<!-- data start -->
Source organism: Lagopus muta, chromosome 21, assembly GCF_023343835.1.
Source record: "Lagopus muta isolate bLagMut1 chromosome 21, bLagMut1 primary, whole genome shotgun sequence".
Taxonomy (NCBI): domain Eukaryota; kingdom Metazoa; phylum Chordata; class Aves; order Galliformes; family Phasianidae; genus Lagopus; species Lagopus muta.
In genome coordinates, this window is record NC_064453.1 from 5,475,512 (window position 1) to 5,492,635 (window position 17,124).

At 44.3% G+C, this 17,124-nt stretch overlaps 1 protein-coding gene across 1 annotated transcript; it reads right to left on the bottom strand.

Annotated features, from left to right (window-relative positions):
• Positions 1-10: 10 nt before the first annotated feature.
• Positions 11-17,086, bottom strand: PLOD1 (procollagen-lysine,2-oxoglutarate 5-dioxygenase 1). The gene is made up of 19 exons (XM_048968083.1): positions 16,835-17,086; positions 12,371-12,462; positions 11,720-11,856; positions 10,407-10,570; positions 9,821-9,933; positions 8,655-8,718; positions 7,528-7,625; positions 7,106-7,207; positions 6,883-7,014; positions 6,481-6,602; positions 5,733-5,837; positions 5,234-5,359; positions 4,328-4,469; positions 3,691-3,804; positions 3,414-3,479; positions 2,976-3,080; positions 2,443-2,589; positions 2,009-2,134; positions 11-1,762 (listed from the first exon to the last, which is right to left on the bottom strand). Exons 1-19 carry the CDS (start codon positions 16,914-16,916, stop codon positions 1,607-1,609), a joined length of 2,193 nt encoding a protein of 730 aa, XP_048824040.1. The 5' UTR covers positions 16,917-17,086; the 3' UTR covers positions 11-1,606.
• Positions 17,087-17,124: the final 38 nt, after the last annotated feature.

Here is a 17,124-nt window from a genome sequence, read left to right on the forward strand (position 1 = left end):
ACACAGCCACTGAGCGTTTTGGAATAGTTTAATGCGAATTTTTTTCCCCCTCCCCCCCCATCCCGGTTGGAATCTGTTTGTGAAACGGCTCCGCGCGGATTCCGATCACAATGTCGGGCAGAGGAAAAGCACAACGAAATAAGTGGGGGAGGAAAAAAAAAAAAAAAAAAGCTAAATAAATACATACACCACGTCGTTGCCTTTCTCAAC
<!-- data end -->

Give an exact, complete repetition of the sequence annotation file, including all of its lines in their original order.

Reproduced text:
Source organism: Lagopus muta, chromosome 21, assembly GCF_023343835.1.
Source record: "Lagopus muta isolate bLagMut1 chromosome 21, bLagMut1 primary, whole genome shotgun sequence".
Taxonomy (NCBI): domain Eukaryota; kingdom Metazoa; phylum Chordata; class Aves; order Galliformes; family Phasianidae; genus Lagopus; species Lagopus muta.
In genome coordinates, this window is record NC_064453.1 from 5,475,512 (window position 1) to 5,492,635 (window position 17,124).

At 44.3% G+C, this 17,124-nt stretch overlaps 1 protein-coding gene across 1 annotated transcript; it reads right to left on the bottom strand.

Annotated features, from left to right (window-relative positions):
• Positions 1-10: 10 nt before the first annotated feature.
• Positions 11-17,086, bottom strand: PLOD1 (procollagen-lysine,2-oxoglutarate 5-dioxygenase 1). The gene is made up of 19 exons (XM_048968083.1): positions 16,835-17,086; positions 12,371-12,462; positions 11,720-11,856; positions 10,407-10,570; positions 9,821-9,933; positions 8,655-8,718; positions 7,528-7,625; positions 7,106-7,207; positions 6,883-7,014; positions 6,481-6,602; positions 5,733-5,837; positions 5,234-5,359; positions 4,328-4,469; positions 3,691-3,804; positions 3,414-3,479; positions 2,976-3,080; positions 2,443-2,589; positions 2,009-2,134; positions 11-1,762 (listed from the first exon to the last, which is right to left on the bottom strand). Exons 1-19 carry the CDS (start codon positions 16,914-16,916, stop codon positions 1,607-1,609), a joined length of 2,193 nt encoding a protein of 730 aa, XP_048824040.1. The 5' UTR covers positions 16,917-17,086; the 3' UTR covers positions 11-1,606.
• Positions 17,087-17,124: the final 38 nt, after the last annotated feature.

Here is a 17,124-nt window from a genome sequence, read left to right on the forward strand (position 1 = left end):
ACACAGCCACTGAGCGTTTTGGAATAGTTTAATGCGAATTTTTTTCCCCCTCCCCCCCCATCCCGGTTGGAATCTGTTTGTGAAACGGCTCCGCGCGGATTCCGATCACAATGTCGGGCAGAGGAAAAGCACAACGAAATAAGTGGGGGAGGAAAAAAAAAAAAAAAAAAGCTAAATAAATACATACACCACGTCGTTGCCTTTCTCAAC